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RE: OpenLDAP Need to be compliant with RFC 2830 (with regards to Server Identity Check) (ITS#1490)
This has been fixed since September 2, release 2.0.13. The current release
is 2.0.18. You should update your distribution.
-- Howard Chu
Chief Architect, Symas Corp. Director, Highland Sun
Symas: Premier OpenSource Development and Support
> -----Original Message-----
> From: owner-openldap-bugs@OpenLDAP.org
> [mailto:owner-openldap-bugs@OpenLDAP.org]On Behalf Of
> Sent: Tuesday, December 11, 2001 6:49 PM
> To: openldap-its@OpenLDAP.org
> Subject: OpenLDAP Need to be compliant with RFC 2830 (with regards to
> Server Identity Check) (ITS#1490)
> Full_Name: Kyle Johnson
> Version: 2.0.11
> OS: RedHat Linux 7.1
> URL: ftp://ftp.openldap.org/incoming/
> Submission from: (NULL) (188.8.131.52)
> We have an enterprise LDAP directory to which connections will
> only be allowed
> via a secure connection (i.e. SSL). The server has a signed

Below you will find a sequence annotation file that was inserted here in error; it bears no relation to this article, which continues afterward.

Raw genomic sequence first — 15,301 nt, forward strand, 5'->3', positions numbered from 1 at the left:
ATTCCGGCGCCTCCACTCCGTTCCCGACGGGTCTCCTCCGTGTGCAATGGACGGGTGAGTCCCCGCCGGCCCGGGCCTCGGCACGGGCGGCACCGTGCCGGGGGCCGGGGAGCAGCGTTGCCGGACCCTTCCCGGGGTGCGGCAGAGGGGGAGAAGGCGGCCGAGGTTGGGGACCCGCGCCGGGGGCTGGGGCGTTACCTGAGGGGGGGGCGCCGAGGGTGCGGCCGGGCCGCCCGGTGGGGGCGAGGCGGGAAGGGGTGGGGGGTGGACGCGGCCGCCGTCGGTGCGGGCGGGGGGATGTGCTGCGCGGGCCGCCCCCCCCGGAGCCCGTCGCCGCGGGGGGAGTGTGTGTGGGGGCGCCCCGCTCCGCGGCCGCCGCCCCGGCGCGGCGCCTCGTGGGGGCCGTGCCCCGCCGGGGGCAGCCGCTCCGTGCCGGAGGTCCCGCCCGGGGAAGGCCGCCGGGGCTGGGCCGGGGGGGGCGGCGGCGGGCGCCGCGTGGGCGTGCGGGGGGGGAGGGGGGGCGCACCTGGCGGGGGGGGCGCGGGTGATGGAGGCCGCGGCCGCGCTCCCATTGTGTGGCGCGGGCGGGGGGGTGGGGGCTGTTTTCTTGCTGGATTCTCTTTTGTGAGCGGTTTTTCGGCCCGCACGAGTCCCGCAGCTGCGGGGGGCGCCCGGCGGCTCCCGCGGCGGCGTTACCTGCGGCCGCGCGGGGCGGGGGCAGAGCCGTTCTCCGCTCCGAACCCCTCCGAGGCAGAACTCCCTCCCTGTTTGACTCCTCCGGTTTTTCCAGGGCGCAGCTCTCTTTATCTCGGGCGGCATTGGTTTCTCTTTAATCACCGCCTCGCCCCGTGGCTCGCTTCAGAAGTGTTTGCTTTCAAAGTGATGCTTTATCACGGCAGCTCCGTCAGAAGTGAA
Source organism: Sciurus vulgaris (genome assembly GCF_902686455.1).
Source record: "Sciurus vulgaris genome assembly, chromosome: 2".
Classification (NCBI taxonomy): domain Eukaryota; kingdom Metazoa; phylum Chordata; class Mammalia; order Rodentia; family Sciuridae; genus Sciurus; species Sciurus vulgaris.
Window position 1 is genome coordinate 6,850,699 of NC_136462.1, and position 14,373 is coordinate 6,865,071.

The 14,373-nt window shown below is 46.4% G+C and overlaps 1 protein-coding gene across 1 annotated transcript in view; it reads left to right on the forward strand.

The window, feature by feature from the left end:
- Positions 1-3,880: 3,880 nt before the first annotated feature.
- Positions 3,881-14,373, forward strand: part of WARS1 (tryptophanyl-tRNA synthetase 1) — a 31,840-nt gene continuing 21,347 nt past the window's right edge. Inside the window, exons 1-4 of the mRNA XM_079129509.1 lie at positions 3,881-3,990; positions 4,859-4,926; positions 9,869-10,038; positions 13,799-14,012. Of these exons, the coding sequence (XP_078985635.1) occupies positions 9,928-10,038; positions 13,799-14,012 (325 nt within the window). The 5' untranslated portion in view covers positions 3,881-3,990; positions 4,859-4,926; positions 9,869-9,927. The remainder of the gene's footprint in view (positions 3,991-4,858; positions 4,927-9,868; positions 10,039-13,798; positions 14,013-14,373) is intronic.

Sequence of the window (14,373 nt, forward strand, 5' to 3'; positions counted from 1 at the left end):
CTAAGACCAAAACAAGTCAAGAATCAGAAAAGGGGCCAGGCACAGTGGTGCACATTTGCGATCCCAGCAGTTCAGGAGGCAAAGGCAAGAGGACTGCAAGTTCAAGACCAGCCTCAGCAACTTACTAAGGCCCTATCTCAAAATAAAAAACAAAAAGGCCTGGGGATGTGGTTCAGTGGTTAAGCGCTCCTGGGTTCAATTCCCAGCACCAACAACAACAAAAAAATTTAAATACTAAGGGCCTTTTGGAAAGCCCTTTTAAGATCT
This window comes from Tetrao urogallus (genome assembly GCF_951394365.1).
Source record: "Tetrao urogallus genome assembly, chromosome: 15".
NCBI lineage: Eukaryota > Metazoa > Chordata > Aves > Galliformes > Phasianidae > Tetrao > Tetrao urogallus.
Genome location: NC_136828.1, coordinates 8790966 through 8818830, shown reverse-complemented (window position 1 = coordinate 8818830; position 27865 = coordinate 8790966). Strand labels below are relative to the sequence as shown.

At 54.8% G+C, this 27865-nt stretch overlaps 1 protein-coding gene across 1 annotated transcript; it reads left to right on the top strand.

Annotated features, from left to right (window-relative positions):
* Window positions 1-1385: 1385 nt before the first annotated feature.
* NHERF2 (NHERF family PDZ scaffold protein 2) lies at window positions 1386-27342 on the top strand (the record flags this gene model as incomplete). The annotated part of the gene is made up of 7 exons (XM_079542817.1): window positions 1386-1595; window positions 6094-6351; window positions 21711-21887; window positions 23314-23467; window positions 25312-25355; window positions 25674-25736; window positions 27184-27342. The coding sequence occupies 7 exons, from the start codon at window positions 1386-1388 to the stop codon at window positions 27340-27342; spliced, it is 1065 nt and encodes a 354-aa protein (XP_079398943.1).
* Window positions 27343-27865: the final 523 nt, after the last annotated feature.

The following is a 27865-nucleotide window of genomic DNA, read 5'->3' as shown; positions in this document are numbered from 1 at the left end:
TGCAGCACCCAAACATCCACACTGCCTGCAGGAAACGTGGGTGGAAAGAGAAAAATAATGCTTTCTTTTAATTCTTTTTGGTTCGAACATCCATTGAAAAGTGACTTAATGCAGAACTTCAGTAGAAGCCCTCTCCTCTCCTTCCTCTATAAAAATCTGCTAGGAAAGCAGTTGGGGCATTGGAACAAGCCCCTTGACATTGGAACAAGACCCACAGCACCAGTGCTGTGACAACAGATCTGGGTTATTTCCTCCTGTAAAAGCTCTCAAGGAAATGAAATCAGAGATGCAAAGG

> certificate from
> Verisgn, but we are unable to establish a secure connection. It
> appears that
> OpenLDAP is expecting (demanding really) that the CNAME in the
> DNS match the
> certificate. However, that is in direct violation of RFC 2830,
> which states:
> 3.6. Server Identity Check
> The client MUST check its understanding of the server's hostname
> against the server's identity as presented in the server's
> Certificate message, in order to prevent man-in-the-middle attacks.
> Matching is performed according to these rules:
> - The client MUST use the server hostname it used to open the LDAP
> connection as the value to compare against the server name as
> expressed in the server's certificate. The client MUST NOT use the
> server's canonical DNS name or any other derived form of name.
> - If a subjectAltName extension of type dNSName is present in the
> certificate, it SHOULD be used as the source of the server's
> - Matching is case-insensitive.
> - The "*" wildcard character is allowed. If present, it applies only
> to the left-most name component.
> Note the first rule. That is where the problem is.